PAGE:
Alabama is on track to pay $75.6 million on indigent defense in the 2013 fiscal year, state budget documents indicate. That’s compared to $59.6 million in fiscal 2012, which ended Sept. 30, and $61.2 million in 2011.
The boost comes despite the creation in 2011 of a state Office of Indigent Defense Services to monitor how much the state spends on providing representation for people too poor to afford a lawyer. But supporters of that reform say the new system is just clearing out the deadwood and setting the stage for savings.
“Once we finish closing out contracts with lawyers under the old system, this should clear up,” said Sen. Cam Ward, R-Alabaster, who sponsored the law that created the new office. “You should finally start seeing some savings.”
But some are not yet convinced that changing the system was a good idea — saying that savings, when they come, will come by hiring lawyers on the cheap.
A basic right
If you cannot afford an attorney, one will be provided for you.
It’s a phrase almost everyone has heard on television cop shows, and it’s something Americans have long expected of the court system. And rightly so, lawyers and judges say.
“Protecting my right to a fair trial is protecting your right, too,” said Calhoun County Circuit Judge Bud Turner. “It’s the most basic right there is.”
It’s also a right with a long, painful legal history. In 1932, when an Alabama court convicted nine innocent black men of rape in Scottsboro, the U.S. Supreme Court ruled that defendants have to be provided an adequate defense in capital cases. Rape was a capital crime in Alabama at the time.
Three decades later, a Florida inmate, Clarence Earl Gideon, petitioned the U.S. Supreme Court to overturn his larceny conviction because he hadn’t been provided legal counsel. The ensuing case, Gideon v. Wainright, established that every defendant has the right to a lawyer, whether they can afford it or not.
Whether Alabama has lived up to the promise of providing adequate counsel is still a matter of debate. When lawmakers held a press conference Monday to announce an effort to exonerate the Scottsboro Boys, lawyers at the event noted that if the state doesn’t do a better job of providing counsel, an event like the 1930s Scottsboro rape trial could easily happen again.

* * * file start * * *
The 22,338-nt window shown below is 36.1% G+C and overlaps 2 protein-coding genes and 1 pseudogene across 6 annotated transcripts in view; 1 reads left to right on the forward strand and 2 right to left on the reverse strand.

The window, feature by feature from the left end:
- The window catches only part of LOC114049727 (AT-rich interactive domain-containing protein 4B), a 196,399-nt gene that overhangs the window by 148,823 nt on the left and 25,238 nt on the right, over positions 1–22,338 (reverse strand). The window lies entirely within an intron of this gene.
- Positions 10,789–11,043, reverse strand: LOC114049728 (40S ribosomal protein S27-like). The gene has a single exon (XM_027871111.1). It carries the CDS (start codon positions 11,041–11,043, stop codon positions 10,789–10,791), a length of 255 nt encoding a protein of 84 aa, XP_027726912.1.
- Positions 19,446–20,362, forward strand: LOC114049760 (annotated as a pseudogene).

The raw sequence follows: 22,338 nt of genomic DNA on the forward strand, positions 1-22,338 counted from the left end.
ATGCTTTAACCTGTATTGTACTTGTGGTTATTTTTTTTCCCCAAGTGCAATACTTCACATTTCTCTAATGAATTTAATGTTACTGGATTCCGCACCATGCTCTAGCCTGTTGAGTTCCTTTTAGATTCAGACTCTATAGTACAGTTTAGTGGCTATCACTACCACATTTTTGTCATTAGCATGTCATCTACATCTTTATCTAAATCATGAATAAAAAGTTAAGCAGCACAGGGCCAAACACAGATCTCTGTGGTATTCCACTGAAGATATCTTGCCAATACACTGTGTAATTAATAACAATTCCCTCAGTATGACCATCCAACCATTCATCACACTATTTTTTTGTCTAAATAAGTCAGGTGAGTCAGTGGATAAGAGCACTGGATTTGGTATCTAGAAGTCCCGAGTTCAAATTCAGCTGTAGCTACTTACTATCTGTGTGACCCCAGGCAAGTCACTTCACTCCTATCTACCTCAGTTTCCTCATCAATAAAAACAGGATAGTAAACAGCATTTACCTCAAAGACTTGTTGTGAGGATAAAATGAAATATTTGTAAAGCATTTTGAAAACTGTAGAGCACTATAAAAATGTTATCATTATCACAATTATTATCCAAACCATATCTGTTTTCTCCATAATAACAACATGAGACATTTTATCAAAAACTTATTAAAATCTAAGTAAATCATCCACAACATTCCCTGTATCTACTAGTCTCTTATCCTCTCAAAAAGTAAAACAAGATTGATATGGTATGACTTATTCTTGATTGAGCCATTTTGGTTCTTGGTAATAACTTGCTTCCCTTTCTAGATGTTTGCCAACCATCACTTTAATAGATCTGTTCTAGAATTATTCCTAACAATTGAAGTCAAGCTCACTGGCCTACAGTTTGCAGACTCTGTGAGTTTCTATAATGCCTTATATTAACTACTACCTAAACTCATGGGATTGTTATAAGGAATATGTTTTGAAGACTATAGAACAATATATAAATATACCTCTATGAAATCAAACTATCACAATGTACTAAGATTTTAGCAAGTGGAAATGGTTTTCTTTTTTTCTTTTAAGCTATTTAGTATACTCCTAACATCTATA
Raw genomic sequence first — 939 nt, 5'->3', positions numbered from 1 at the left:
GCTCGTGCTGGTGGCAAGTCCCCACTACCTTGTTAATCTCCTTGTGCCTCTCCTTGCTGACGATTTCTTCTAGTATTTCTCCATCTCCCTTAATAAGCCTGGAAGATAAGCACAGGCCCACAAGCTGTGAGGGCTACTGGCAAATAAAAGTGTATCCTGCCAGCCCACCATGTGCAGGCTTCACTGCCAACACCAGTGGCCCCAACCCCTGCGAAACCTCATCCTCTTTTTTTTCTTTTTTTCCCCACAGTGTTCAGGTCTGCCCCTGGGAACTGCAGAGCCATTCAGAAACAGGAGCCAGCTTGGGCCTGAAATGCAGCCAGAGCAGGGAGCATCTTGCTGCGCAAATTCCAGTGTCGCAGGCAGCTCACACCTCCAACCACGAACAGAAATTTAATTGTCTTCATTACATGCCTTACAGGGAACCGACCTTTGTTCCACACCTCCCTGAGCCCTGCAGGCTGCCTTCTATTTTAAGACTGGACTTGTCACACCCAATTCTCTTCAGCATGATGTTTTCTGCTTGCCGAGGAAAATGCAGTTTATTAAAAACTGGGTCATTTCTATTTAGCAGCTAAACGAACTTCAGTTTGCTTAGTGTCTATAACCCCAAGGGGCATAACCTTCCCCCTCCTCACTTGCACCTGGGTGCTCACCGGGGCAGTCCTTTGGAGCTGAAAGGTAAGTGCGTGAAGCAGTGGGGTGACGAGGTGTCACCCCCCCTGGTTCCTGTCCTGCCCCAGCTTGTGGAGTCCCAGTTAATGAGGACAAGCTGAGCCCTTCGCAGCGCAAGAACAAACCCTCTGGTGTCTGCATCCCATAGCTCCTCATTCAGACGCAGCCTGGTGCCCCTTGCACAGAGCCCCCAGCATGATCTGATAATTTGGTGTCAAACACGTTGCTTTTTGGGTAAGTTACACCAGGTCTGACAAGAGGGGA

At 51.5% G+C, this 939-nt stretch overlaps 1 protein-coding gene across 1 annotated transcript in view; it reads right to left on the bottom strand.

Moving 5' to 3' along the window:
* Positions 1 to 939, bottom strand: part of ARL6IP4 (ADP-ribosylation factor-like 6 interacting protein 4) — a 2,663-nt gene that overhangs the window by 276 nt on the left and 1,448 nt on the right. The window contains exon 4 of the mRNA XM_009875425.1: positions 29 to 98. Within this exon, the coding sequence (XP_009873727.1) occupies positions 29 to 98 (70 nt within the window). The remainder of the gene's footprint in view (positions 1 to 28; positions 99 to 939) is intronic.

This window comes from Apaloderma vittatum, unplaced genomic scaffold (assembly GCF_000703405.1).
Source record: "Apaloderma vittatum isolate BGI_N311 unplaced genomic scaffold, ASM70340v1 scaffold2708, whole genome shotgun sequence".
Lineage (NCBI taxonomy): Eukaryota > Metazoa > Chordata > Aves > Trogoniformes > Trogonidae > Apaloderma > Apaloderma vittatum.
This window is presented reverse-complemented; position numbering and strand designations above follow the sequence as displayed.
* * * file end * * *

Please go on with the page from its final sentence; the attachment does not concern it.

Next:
“We still have loopholes, we still have racial discrimination in jury selection, and we still have problems providing effective assistance of counsel,” said Richard Jaffe, a Birmingham lawyer, at the Monday event.
It’s not just criminal defendants who get representation from the state’s indigent defense system. The state also pays for guardians ad litem— lawyers who represent kids who need a representative in custody cases, or older people, low on funds, who are facing commitment hearings.
Lawyers have never given Alabama good marks on its ability or willingness to provide defendants a legal defense. But about 10 years ago, the state started spending more — a lot more — on defense lawyers for the poor. Alabama paid $30 million for indigent defense in 2005, and twice as much in 2012.
It wasn’t by design. In 2006, the Alabama Supreme Court ruled that the state had to pay lawyers for overhead costs, such as maintaining an office. An American Bar Association study, conducted a few years later, cited that ruling as the reason for the surge.
‘Not a good way to do justice’
It didn’t help that the state lacked a central office to coordinate the state’s indigent defense lawyers, something many other states had. Across the state’s 41 judicial circuits, there’s a hodgepodge of systems. Some counties have public defenders, hired full-time to do criminal defense. Others let judges appoint lawyers on a case-by-case basis. Still others hire defense attorneys on contract often assigning a defender to a single courtroom and requiring them to take all the indigent cases that come to that courtroom.